Those of us in the Northern Hemisphere are well into the time of year when we tend to spend a lot of time indoors, so naturally, we spend more time pursuing indoor activities of all types. Of the ones it’s appropriate to discuss in detail here (ahem), one of my favorites is, simply, reading. I’ve been a bookworm pretty much my whole life. So for those like minded folks who are members of the same club, what are you reading right now? Or have just finished? Or have near the top of your list?
I’ll start. I just finished William Manchester’s magisterial three volume biography of Winston Churchill. I could go on at stultifying length about how enlightening and absorbing it was, but I’ll just use Spock’s word: fascinating.
I recently had cataract surgery in both my eyes. They are getting back to normal slowly, but now my gasses prescription is not good. So I read a lot of online books, and since I am cheap, I get mostly free or low-cost books. They quality of writing has been so-so at best, but I can make the font Nice and Big!
So, I recently read a rather good sci-fi book (I’m not a huge sci-fi fan, normally). In fact, I think it’s one of the best novels I’ve ever read (and I’ve read a lot), although I suspect I am drawn to it because the driving themes of the novel are mathematics and linguistics. These are my two longest standing intellectual interests. Anyhow, the book:
Anathem Neal Stephenson (a good Pacific Northwesterner)
For my yoga book club (yes, I live in the San Francisco Bay Area, we have yoga book clubs!), we just finished The Goddess Pose, which is about the life of Indra Devi, who studied with Krishnamacharya. It was written by a celebrated journalist, and she spent many years doing her investigative work. The book was interesting in terms of the yoga aspect, but even more interesting in terms of the historical aspect (Devi had to flee Russia at the Revolution, and her life during WWII was quite amazing (she was in Shanghai for much of WWII). Great book!
I have been reading a few books recently, and one that I highly recommend is Tribe by Sebastian Junger (author of The Perfect Storm, and a war correspondent). The book is ostensibly about vets returning from war/PTSD, but in my mind it is really about the importance of tribes in our lives–our personal tribes. For example, TuDiabetes is a tribe, in that there is moral support and encouragement, assisting others, etc. Family is a tribe, friends are a tribe, work friends are a tribe. Our lives are made better by the strength of our tribes. It is a slim book, so an easy read. Then, I read Born to Run by Bruce Springsteen, his autobiography. A great book by a great musician, who shows a lot of guts by talking openly about the depression that has plagued him much/most of his life. Not a slim book, but excellent.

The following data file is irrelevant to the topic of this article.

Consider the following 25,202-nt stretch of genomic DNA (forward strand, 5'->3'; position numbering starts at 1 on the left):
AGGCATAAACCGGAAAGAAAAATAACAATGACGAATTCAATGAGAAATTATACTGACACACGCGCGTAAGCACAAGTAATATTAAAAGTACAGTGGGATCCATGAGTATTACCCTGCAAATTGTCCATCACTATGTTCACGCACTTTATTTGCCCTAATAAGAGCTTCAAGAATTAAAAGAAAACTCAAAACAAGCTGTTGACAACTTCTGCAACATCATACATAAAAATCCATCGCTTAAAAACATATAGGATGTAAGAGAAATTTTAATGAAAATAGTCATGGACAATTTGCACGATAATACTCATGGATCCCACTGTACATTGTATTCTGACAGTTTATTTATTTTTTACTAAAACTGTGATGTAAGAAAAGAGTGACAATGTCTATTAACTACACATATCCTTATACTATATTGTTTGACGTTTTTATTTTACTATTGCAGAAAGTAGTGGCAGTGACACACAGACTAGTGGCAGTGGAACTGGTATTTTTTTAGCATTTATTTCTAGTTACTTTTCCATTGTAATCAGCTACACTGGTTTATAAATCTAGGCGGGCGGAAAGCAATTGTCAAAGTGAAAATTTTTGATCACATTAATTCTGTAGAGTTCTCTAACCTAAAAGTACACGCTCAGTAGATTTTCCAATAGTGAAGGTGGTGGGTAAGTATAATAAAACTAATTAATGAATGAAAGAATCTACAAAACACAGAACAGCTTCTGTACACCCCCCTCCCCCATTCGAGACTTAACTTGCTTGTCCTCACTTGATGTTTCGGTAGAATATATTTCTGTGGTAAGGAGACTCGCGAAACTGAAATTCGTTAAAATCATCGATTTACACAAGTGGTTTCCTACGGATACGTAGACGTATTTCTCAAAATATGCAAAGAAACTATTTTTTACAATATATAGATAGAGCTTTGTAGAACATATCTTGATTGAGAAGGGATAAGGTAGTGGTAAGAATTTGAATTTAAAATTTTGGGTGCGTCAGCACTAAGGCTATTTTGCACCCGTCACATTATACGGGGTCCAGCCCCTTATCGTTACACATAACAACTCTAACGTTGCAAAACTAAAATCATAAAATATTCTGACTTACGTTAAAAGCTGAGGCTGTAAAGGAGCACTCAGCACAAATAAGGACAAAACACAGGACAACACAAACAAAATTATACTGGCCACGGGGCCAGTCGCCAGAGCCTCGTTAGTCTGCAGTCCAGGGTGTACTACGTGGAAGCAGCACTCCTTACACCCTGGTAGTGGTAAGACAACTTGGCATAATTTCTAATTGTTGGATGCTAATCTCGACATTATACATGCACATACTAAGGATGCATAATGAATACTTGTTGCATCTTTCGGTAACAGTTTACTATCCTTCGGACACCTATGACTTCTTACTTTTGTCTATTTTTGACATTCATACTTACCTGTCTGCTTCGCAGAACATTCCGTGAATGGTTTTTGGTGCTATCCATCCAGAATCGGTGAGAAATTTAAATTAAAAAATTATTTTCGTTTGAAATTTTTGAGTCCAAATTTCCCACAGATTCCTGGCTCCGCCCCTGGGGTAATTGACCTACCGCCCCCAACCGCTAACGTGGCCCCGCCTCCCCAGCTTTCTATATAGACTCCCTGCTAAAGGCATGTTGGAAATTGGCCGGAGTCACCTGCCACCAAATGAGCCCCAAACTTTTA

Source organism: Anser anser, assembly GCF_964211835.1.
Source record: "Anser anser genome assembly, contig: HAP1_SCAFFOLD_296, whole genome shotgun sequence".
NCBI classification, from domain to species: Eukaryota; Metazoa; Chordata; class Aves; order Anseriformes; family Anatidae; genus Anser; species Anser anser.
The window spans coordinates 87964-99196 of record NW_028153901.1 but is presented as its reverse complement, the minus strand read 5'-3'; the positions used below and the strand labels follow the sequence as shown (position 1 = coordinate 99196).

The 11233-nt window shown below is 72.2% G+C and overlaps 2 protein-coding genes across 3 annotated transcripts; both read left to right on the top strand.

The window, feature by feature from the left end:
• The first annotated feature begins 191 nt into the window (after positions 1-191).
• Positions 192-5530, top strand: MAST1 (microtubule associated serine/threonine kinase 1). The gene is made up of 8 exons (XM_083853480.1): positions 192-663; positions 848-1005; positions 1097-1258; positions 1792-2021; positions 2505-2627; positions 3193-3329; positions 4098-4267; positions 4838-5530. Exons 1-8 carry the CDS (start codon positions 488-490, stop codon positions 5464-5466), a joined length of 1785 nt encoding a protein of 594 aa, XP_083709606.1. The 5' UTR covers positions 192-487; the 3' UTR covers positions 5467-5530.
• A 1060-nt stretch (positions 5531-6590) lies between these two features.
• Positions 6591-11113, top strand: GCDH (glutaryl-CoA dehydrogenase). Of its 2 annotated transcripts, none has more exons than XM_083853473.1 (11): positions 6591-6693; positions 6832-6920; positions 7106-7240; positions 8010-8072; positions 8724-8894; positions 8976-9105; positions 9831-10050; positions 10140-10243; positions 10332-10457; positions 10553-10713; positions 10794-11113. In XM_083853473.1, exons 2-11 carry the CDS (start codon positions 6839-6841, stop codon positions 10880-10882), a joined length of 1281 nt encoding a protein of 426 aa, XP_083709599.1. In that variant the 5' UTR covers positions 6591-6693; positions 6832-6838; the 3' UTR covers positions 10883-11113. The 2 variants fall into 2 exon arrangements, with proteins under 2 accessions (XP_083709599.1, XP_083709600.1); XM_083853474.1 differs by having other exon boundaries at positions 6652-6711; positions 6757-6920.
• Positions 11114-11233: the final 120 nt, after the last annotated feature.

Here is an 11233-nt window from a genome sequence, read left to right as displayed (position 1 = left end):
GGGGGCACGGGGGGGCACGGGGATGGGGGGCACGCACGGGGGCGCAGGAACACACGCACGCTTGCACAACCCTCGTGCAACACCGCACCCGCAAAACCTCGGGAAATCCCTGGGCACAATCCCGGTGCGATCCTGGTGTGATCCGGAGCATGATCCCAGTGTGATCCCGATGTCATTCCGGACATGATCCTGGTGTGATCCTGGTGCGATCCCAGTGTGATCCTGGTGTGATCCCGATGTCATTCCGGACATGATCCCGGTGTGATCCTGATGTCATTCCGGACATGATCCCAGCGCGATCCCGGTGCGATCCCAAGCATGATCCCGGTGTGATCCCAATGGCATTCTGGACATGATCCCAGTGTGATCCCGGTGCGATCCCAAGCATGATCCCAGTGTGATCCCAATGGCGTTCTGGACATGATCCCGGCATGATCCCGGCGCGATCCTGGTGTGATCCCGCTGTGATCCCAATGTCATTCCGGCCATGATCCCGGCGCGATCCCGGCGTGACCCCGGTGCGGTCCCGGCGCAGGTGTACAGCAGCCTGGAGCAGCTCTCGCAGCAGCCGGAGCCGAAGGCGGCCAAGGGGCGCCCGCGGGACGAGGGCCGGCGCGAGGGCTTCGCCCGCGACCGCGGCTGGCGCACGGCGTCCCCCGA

julia navarro´s “tell me who I am”. that is the translation directly from spanish. it is excellent. its about an out of work journalist who is comissioned to investigate his great grandmother, a revolutionary and a spy during the spanish civil war and ww2. its like 1000 pages and i will be so sad when it ends. you know when you are reading a book and it finishes and it just blows you away? thats how this one is.
another two that i can recommend would be “a prayer for owen meany” by john irving. ive read it a million times. i usually dont read books twice but owen and “to kill a mockingbird” i read every couple of years.
and another by a german man who lived in berlin in ww2, hans fallada, called “alone in berlin”. that was another one that was fabulous. i just checked online for the name of the author and apparently theyre making a movie of it!
The Gene by Siddhartha Mukherjee
$2 a day by Kathryn Edin
But what if we are wrong, Chuck Klosterman
Playing to the Edge by Michael Hayden
Screening room by Michael Lightman
Between the world and me by Ta-Nehisi Coates
And am currently reading
Tribe by Sebastian Junger
Paper by Mark Kurlansky
I’m also reading Full Catastrophe Living by Jon Kabat-Zinn and Thich Nhat Hanh.
And some “meh” fiction books I randomly bought off Kindle. I need to find some good science fiction to read (my favourite genre). I just downloaded Anathem, which @David49 recommended, so I’m looking forward to starting it.
I hope you like it! It’s a bit funny, quite profound, and extremely sciencey As a scientist, I prefer my sci-fi to be firmly on the “full of science” rather than shiny suits and laser guns side. Not that there is anything wrong with the latter, just my preference.
I really quite like all of Neal Stephenson’s work. It’s challenging stuff, usually, and occasionally he loses the plot (quit literally), but every book the man has ever written has made me think quite a lot. If you like his work, I would highly suggest another author and book as well.
China Mieville’s Embassytown is probably the second-best Sci-fi novel I’ve read after Anathem. That book is very strange, but truly beautiful and as thought-provoking as any book I’ve read in any genre.
I grew up in the “golden age” of science fiction and absorbed it like a sponge. Matter of fact, my favorite novel of any type is from that era. But and most of what has been written since leaves me pretty cold. Once in a very VERY great while I find an exception, but they are few and far between.
I can totally understand that. I’m not a “fan” of sci-fi or fantasy, generally preferring “literary” novels for better and worse. I do like an intellectually challenging novel on occasion, though. I’ve found that some sci-fi is excellent for that purpose. That’s the reason I quite like Stephenson’s novels. But, they don’t have a lot in common with those classic sci-fi novels from the golden age. I do love Clarke and some Asimov, though…
Asimov is a quandary. His ideas are incredibly original and brilliant, but his narrative style (and especially his dialog) simply don’t stand up against his better contemporaries. Frustrating, sometimes.